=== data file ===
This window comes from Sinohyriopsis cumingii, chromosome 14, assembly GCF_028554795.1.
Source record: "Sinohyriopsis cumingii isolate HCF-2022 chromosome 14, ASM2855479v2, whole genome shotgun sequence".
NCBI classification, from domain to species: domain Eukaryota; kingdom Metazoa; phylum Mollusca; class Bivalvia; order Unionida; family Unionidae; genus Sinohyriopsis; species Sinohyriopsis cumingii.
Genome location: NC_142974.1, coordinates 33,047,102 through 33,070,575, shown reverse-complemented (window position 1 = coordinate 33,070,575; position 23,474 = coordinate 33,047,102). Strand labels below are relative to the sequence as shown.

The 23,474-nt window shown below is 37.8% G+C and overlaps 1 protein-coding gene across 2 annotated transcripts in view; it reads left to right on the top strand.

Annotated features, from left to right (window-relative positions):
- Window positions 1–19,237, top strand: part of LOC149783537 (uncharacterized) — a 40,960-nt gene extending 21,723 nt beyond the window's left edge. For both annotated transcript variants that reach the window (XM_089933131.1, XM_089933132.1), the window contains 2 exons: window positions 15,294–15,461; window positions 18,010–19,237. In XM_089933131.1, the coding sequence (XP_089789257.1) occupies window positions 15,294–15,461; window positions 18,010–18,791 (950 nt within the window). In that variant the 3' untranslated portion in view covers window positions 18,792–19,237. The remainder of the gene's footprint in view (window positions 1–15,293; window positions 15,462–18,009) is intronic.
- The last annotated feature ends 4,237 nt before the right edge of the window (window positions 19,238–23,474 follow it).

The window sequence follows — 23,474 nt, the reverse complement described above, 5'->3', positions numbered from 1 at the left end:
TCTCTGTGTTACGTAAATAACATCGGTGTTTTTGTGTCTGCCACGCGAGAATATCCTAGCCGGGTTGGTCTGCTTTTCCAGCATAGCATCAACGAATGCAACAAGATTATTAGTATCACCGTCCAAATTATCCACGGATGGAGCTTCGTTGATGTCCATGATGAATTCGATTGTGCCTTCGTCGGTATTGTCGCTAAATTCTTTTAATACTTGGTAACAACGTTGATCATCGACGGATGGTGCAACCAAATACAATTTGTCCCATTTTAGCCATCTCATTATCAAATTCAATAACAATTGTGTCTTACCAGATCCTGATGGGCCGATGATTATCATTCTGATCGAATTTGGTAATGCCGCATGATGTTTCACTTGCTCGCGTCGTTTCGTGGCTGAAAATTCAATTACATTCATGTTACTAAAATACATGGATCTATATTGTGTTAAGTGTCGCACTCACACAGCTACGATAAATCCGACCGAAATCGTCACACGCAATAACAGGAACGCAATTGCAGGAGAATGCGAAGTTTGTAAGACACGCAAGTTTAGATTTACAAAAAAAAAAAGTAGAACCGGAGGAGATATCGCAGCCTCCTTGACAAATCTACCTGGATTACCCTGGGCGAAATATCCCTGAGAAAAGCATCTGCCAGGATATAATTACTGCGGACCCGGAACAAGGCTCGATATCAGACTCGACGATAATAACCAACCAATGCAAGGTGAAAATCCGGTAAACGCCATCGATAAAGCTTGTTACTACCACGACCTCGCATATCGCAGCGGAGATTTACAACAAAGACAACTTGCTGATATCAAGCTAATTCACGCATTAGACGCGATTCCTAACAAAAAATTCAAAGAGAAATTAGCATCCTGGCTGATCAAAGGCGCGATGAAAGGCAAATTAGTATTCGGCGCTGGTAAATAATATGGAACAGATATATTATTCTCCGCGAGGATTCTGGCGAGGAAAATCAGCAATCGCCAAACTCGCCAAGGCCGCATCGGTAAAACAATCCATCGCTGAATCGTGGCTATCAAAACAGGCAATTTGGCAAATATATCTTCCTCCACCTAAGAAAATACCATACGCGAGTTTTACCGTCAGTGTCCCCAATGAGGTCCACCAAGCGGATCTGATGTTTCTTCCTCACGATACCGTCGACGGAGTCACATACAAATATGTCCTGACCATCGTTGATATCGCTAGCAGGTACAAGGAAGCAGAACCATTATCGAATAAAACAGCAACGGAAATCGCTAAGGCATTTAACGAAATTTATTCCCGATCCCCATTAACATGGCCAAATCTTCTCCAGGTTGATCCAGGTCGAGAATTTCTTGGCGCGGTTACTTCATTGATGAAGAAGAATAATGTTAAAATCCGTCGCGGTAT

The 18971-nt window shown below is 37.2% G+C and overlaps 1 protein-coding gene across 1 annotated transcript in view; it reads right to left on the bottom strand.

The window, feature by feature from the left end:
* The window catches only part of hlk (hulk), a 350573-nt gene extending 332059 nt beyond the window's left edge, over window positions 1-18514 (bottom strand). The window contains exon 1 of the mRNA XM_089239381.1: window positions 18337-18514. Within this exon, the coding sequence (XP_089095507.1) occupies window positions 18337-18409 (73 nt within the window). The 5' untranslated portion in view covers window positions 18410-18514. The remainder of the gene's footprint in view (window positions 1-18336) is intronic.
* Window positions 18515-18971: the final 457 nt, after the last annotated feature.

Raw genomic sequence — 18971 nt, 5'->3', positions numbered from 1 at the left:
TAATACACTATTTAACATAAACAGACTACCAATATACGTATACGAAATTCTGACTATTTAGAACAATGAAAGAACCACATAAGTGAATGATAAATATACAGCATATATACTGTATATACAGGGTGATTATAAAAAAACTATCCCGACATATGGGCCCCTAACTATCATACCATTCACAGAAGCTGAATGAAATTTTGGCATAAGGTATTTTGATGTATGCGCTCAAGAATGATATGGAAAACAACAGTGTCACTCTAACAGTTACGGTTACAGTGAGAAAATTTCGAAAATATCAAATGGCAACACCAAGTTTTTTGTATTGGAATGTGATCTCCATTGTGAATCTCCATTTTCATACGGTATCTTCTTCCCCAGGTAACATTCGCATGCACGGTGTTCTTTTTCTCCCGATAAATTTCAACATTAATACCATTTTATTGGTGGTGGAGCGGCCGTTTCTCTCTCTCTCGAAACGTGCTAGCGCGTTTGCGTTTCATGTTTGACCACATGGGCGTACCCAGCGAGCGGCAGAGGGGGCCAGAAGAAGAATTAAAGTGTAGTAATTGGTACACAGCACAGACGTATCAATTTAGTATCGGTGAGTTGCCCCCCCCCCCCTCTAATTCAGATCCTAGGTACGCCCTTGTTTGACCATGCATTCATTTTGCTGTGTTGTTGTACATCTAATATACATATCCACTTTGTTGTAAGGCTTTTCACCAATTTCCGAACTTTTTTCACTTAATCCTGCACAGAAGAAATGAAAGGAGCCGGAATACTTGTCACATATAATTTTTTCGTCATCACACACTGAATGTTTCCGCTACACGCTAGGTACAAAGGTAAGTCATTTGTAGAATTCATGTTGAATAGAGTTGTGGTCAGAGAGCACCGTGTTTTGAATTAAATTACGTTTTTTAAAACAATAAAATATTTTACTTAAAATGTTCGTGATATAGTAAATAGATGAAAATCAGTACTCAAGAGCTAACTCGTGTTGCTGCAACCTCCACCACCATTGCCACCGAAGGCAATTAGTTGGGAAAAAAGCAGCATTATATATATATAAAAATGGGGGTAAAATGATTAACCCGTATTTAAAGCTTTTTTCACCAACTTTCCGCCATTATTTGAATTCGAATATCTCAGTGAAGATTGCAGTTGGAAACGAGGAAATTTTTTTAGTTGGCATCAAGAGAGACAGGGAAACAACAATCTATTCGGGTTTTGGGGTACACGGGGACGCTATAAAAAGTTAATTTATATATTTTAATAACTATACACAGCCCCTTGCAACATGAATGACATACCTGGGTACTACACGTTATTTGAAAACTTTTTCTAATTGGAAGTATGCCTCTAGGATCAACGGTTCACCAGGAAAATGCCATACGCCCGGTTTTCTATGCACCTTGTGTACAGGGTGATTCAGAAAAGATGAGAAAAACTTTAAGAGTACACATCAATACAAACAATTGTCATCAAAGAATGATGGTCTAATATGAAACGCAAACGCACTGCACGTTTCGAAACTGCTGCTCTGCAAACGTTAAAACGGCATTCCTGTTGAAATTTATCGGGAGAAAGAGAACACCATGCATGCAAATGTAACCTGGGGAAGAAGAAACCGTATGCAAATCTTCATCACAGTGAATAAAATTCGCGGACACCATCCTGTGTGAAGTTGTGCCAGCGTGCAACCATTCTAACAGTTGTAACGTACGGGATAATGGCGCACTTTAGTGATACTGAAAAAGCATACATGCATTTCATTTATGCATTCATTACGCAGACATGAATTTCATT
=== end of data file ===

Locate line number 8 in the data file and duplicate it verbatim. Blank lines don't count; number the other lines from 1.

- The last annotated feature ends 4,237 nt before the right edge of the window (window positions 19,238–23,474 follow it).